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The Cistercians in Yorkshire title graphic

The Church
Plan of Rievaulx abbey showing the location of the church(1/8)

Good wine should be strong, like the building of a Cistercian monastery.
[Alexander of Nequam, twelfth-century Augustinian canon of Cirencester]

The church stood at the heart of Cistercian life and brought together communal worship, private prayer, ceremony and ritual. The building dominated the precinct physically and also structured the monks’ day, for the community visited the church at least eight times daily to celebrate the Canonical Hours. The Romanesque church at Rievaulx was one of the first of the abbey buildings to be constructed in stone, and the nave and transepts date from Aelred’s abbacy in the mid-twelfth century. This church replaced a smaller and simpler one which had served Abbot William and the first community of monks. There are now no traces of William’s church, but its location is known from geophysical survey conducted in 1996.(1)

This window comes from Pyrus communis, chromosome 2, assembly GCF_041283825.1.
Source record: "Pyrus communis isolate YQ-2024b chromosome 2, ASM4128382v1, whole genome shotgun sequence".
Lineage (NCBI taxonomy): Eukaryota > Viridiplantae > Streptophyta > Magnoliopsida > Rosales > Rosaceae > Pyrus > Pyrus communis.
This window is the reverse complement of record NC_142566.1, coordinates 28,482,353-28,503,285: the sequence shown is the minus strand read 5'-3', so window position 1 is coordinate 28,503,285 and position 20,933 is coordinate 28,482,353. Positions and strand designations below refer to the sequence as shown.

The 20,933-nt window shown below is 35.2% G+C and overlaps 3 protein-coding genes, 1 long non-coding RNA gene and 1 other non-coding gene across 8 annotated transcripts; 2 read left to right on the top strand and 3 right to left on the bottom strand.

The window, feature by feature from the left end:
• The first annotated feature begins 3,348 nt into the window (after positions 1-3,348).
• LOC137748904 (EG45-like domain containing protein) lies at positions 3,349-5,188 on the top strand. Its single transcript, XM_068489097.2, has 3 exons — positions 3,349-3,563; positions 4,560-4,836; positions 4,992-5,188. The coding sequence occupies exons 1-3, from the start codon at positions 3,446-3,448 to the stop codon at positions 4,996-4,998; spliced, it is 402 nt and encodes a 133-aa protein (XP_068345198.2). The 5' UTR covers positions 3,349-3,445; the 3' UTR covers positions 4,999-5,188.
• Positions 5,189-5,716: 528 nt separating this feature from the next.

Throughout the Middle Ages there were alterations and changes to the architecture and the décor of the church, most notably in the early thirteenth century when the presbytery was remodelled. A new seven-bay aisled presbytery in the Early English style replaced the rather short eastern arm. This provided more room for chapels and also an appropriate resting place for Aelred’s shrine, which was translated here from the chapter-house.

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